mon 22/07/2024

CD: Nicki Minaj - The Pinkprint | reviews, news & interviews

CD: Nicki Minaj - The Pinkprint

CD: Nicki Minaj - The Pinkprint

Album number three from hip hop's controversial pop empress

Minaj leaves her imprint on 21st-century pop

The year 2014 has been dominated by this woman's arse. The furore surrounding the video for Nicki Minaj's "Anaconda" put the rest of the bewigged New York hip hop superstar's career in the shade. Her steamy twerk-fest and rejig of Sir Mix-A-Lot's 1991 mega-hit "Baby's Got Back" ("I like big butts and I cannot lie...") opened up internet-breaking levels of debate.

Did she represent modern womankind, strong and in charge of her sexuality, pushing the boundaries for the Afro-American body-shape and fighting air-brushed anorexic celeb culture? Or was it all a load of porno dodginess? I'd veer heavily towards the latter. However, shorn of the notorious video, it's still damn catchy. One thing it isn't, though, is typical of this album.

Both "Anaconda" and the recent single "Only", featuring Drake, Lil Wayne and Chris Brown, revel in salaciousness, playing dick-obsessed "dirty South" rappers at their own game, but Minaj's third album, named in honour of the Jay-Z classic, The Blueprint, also has a lot more going on. First off, the music is a step forward from the EDM pop stylings of her last outing. There's no Guetta fare here and little Katy Perry-esque sucroseness apart from the songs "The Night is Still Young" and "Get On Your Knees". Instead, much of the album lopes along on spartan, albeit stadium-sized, moody downtempo electro, giving Minaj's lyrics admirable space. This is especially effective on the reflective, autobiographical opening "All Things Go" and the more self-explanatory, masturbatory "Feeling Myself", the latter featuring Beyoncé.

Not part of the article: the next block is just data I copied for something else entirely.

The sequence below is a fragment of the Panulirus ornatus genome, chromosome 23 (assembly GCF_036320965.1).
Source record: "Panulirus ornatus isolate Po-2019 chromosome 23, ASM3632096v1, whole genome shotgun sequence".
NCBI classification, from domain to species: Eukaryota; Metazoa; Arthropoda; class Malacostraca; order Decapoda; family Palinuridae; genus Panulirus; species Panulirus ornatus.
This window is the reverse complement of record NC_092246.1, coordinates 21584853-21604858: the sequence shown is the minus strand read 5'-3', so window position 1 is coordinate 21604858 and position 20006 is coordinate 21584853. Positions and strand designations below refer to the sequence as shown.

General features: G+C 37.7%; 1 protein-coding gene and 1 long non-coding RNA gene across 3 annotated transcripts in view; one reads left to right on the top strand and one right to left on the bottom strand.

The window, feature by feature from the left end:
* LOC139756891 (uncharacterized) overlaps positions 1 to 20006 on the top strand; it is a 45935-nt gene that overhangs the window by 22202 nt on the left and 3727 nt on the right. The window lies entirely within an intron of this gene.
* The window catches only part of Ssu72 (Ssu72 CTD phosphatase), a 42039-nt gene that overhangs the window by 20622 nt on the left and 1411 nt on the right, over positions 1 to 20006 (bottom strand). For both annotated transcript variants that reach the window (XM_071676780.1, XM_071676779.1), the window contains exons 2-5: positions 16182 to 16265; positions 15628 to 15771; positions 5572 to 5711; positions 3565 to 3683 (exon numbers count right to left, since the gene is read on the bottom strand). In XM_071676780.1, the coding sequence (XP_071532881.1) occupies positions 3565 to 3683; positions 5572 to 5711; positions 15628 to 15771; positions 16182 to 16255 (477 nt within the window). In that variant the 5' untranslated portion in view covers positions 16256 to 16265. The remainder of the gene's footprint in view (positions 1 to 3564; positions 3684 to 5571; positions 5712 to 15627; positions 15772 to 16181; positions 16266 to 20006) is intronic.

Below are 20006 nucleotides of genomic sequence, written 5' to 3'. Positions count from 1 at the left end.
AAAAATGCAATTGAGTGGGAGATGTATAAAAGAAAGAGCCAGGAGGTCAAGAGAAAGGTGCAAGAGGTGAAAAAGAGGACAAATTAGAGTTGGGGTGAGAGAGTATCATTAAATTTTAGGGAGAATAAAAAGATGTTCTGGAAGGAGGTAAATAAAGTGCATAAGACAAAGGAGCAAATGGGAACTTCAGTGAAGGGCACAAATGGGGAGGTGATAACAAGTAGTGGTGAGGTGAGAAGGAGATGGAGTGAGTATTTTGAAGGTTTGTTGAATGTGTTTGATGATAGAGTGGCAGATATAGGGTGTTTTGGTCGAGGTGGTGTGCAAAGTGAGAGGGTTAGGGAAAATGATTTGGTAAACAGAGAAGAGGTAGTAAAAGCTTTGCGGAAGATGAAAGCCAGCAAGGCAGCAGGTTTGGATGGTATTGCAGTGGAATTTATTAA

As ever with Minaj, one of the pleasures along the way is that her delivery is so thoroughly characterful, unafraid to go out on a limb, from the outrageous way she sneers the word "seasoning" on "Only" to whacky voices and speed-rapping on "Want Some More". Those who enjoyed her on Jessie J's recent "Bang Bang" chart-topper will relish the Diplo-style moombahton frolic of "Trini Dem Girls", a tribute of sorts to her birthplace, meanwhile, at the close, there's a full-on broken-hearted ballad, "Grand Piano". It's not my cup of lovelorn but "I Lied" and "The Crying Game" are much more engaging, the latter with a great post-punk bassline. They're also unexpected displays of emotion. Has La Minaj been in the wars? Whether she has or not, The Pinkprint demonstrates abilities well beyond the whole cartoon sex-android thing.

 Overleaf: Watch the video for "Only", featuring Drake, Lil Wayne & Chris Brown

One of the pleasures along the way is that her delivery is so thoroughly characterful, unafraid to go out on a limb


Editor Rating: 
Average: 3 (1 vote)

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